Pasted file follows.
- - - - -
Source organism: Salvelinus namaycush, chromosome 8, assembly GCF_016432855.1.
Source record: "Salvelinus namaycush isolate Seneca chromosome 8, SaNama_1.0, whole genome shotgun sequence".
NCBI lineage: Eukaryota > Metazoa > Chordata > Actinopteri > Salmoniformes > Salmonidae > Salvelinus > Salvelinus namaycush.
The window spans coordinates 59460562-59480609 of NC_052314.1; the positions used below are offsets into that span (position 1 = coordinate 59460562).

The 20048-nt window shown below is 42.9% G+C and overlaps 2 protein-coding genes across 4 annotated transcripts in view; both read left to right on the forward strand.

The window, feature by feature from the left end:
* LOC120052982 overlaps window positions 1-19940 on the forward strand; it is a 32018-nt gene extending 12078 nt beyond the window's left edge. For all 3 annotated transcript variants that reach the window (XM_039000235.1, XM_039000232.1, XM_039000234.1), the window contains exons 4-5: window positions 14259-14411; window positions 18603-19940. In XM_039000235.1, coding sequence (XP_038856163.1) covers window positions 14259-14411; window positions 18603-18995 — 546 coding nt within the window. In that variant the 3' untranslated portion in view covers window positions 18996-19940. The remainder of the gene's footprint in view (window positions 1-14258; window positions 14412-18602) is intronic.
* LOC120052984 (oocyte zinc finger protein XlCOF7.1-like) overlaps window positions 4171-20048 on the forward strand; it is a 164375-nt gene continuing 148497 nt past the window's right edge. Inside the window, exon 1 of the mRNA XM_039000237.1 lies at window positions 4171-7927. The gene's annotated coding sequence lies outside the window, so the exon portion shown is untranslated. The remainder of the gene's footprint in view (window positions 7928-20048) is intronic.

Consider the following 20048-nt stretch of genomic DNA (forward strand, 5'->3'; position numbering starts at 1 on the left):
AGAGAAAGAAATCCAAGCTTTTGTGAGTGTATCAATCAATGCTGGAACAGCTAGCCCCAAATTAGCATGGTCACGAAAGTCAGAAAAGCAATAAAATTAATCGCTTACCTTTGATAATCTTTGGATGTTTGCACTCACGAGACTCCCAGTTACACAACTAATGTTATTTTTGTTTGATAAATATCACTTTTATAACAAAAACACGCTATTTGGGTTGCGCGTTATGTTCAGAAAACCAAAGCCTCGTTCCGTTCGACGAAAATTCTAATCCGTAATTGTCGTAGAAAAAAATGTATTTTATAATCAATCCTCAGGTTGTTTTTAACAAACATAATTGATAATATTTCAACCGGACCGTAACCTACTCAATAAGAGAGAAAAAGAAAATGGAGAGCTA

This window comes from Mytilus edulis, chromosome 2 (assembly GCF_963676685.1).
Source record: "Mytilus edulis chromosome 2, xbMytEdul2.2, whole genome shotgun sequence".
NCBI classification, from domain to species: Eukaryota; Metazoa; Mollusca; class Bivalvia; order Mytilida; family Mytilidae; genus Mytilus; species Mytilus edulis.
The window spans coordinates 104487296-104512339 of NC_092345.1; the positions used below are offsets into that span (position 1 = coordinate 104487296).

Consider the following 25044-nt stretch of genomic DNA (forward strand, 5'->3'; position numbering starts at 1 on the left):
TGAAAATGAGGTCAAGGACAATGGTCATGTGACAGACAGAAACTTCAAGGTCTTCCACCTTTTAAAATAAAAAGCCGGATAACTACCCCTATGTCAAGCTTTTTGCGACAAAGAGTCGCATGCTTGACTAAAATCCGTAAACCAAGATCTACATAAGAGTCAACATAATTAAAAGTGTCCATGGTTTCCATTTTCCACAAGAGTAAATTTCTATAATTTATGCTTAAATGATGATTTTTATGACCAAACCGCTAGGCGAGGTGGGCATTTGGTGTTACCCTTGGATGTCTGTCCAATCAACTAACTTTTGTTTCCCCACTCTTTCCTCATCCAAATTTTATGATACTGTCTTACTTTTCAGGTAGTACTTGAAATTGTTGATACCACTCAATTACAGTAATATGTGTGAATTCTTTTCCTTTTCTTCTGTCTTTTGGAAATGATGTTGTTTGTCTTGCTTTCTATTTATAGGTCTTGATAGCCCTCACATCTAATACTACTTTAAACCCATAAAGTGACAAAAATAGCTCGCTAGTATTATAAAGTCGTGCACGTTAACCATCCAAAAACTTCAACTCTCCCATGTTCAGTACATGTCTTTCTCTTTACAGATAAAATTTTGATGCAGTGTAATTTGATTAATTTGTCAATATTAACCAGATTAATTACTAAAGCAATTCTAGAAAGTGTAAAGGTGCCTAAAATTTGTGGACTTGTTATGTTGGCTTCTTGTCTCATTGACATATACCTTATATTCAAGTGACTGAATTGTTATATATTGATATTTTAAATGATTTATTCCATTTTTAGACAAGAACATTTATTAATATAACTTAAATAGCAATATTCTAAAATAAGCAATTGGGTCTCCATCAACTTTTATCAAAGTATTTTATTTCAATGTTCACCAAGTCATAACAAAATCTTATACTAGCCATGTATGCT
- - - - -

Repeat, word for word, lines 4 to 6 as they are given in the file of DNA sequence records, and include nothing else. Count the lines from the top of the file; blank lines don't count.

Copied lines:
The window spans coordinates 59460562-59480609 of NC_052314.1; the positions used below are offsets into that span (position 1 = coordinate 59460562).

The 20048-nt window shown below is 42.9% G+C and overlaps 2 protein-coding genes across 4 annotated transcripts in view; both read left to right on the forward strand.

The window, feature by feature from the left end: